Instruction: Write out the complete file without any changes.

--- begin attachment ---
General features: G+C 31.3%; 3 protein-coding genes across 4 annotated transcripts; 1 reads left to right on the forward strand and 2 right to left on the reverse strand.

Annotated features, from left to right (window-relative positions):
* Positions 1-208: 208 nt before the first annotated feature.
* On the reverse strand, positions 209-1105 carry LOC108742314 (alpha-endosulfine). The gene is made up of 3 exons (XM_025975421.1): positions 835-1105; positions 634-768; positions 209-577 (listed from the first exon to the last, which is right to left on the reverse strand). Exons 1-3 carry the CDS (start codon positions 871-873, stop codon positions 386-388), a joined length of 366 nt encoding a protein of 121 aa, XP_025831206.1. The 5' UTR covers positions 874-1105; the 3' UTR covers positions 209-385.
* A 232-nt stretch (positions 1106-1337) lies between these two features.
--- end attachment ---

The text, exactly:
General features: G+C 31.3%; 3 protein-coding genes across 4 annotated transcripts; 1 reads left to right on the forward strand and 2 right to left on the reverse strand.

Annotated features, from left to right (window-relative positions):
* Positions 1-208: 208 nt before the first annotated feature.
* On the reverse strand, positions 209-1105 carry LOC108742314 (alpha-endosulfine). The gene is made up of 3 exons (XM_025975421.1): positions 835-1105; positions 634-768; positions 209-577 (listed from the first exon to the last, which is right to left on the reverse strand). Exons 1-3 carry the CDS (start codon positions 871-873, stop codon positions 386-388), a joined length of 366 nt encoding a protein of 121 aa, XP_025831206.1. The 5' UTR covers positions 874-1105; the 3' UTR covers positions 209-385.
* A 232-nt stretch (positions 1106-1337) lies between these two features.